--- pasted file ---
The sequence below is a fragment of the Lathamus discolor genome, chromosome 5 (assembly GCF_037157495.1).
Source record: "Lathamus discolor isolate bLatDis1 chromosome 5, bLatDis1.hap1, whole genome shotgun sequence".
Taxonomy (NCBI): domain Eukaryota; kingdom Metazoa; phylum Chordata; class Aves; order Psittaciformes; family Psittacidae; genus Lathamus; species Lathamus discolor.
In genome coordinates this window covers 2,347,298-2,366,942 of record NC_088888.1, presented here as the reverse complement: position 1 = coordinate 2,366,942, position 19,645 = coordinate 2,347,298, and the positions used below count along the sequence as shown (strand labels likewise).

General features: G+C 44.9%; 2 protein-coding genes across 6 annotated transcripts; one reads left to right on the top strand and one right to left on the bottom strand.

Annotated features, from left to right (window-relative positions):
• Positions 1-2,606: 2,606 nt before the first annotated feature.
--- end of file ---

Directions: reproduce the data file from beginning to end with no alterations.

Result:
The sequence below is a fragment of the Lathamus discolor genome, chromosome 5 (assembly GCF_037157495.1).
Source record: "Lathamus discolor isolate bLatDis1 chromosome 5, bLatDis1.hap1, whole genome shotgun sequence".
Taxonomy (NCBI): domain Eukaryota; kingdom Metazoa; phylum Chordata; class Aves; order Psittaciformes; family Psittacidae; genus Lathamus; species Lathamus discolor.
In genome coordinates this window covers 2,347,298-2,366,942 of record NC_088888.1, presented here as the reverse complement: position 1 = coordinate 2,366,942, position 19,645 = coordinate 2,347,298, and the positions used below count along the sequence as shown (strand labels likewise).

General features: G+C 44.9%; 2 protein-coding genes across 6 annotated transcripts; one reads left to right on the top strand and one right to left on the bottom strand.

Annotated features, from left to right (window-relative positions):
• Positions 1-2,606: 2,606 nt before the first annotated feature.